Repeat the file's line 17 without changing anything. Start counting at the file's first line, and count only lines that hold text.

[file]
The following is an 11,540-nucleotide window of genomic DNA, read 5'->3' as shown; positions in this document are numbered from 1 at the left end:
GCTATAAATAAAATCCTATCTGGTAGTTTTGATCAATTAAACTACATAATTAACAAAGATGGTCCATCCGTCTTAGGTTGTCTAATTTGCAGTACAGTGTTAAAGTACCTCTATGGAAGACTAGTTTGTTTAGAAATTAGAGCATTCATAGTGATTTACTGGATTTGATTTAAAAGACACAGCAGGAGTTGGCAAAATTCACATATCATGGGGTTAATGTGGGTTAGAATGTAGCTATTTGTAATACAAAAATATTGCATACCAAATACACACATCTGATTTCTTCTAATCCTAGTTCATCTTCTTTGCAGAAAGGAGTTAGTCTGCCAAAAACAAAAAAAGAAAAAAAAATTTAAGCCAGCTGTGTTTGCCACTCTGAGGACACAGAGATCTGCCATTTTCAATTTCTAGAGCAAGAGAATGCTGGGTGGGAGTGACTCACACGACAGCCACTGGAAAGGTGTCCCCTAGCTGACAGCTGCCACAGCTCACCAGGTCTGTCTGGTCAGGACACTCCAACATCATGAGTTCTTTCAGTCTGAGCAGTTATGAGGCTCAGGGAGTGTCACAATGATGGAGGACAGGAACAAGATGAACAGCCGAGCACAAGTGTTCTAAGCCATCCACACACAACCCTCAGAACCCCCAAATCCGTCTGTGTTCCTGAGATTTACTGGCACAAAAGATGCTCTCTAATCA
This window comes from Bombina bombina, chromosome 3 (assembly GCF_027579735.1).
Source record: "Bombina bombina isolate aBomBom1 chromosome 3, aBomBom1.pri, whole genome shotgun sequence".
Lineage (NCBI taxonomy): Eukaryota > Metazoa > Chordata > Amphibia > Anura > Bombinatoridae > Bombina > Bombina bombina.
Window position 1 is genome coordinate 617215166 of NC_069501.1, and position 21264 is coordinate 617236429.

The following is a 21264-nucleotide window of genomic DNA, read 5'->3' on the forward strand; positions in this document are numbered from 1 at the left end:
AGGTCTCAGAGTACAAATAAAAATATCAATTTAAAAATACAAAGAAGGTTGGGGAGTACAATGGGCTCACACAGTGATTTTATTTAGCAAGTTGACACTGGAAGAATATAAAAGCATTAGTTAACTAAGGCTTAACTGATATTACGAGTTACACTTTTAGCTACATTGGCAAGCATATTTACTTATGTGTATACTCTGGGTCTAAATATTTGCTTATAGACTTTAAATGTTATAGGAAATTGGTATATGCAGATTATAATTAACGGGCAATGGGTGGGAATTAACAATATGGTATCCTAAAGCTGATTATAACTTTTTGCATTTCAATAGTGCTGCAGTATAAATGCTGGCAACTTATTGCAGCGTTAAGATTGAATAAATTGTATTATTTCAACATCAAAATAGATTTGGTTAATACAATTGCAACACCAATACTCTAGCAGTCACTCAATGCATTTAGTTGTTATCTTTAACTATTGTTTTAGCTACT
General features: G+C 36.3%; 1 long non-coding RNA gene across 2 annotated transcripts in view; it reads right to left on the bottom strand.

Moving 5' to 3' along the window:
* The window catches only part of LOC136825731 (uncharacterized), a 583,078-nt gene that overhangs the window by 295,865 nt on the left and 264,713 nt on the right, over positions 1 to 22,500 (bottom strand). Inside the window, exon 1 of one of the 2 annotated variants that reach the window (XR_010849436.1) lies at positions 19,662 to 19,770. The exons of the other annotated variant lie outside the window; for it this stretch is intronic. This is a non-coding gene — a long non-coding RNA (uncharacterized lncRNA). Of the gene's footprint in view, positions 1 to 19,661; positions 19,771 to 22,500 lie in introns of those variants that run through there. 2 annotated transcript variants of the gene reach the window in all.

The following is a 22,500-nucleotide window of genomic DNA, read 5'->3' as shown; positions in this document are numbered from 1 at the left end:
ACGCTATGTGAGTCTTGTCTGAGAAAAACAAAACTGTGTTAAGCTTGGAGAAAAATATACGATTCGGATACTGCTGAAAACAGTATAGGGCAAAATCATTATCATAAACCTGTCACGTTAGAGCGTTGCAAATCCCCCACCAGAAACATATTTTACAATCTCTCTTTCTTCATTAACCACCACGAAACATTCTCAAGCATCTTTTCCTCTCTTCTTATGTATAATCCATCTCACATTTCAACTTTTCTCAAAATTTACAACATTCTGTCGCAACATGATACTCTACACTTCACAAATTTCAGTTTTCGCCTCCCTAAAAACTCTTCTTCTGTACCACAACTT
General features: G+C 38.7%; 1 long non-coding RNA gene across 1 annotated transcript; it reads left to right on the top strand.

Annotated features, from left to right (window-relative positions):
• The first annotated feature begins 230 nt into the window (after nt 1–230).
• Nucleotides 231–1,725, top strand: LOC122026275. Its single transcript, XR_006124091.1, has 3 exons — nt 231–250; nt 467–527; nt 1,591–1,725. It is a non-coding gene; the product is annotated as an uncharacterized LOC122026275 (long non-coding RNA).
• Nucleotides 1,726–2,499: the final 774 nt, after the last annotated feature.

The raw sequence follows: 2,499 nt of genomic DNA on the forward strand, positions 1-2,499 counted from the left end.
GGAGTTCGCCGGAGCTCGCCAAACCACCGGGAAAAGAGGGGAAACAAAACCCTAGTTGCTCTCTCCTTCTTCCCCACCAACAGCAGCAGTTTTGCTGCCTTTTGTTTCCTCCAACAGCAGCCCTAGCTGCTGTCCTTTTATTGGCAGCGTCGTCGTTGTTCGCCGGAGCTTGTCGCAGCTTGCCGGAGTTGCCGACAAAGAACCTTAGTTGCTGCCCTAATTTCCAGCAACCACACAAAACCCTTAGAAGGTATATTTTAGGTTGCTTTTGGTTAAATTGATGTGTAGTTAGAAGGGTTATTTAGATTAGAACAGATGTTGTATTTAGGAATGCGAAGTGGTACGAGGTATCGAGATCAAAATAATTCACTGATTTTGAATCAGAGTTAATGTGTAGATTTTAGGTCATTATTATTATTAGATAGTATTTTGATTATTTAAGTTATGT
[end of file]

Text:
• Nucleotides 231–1,725, top strand: LOC122026275. Its single transcript, XR_006124091.1, has 3 exons — nt 231–250; nt 467–527; nt 1,591–1,725. It is a non-coding gene; the product is annotated as an uncharacterized LOC122026275 (long non-coding RNA).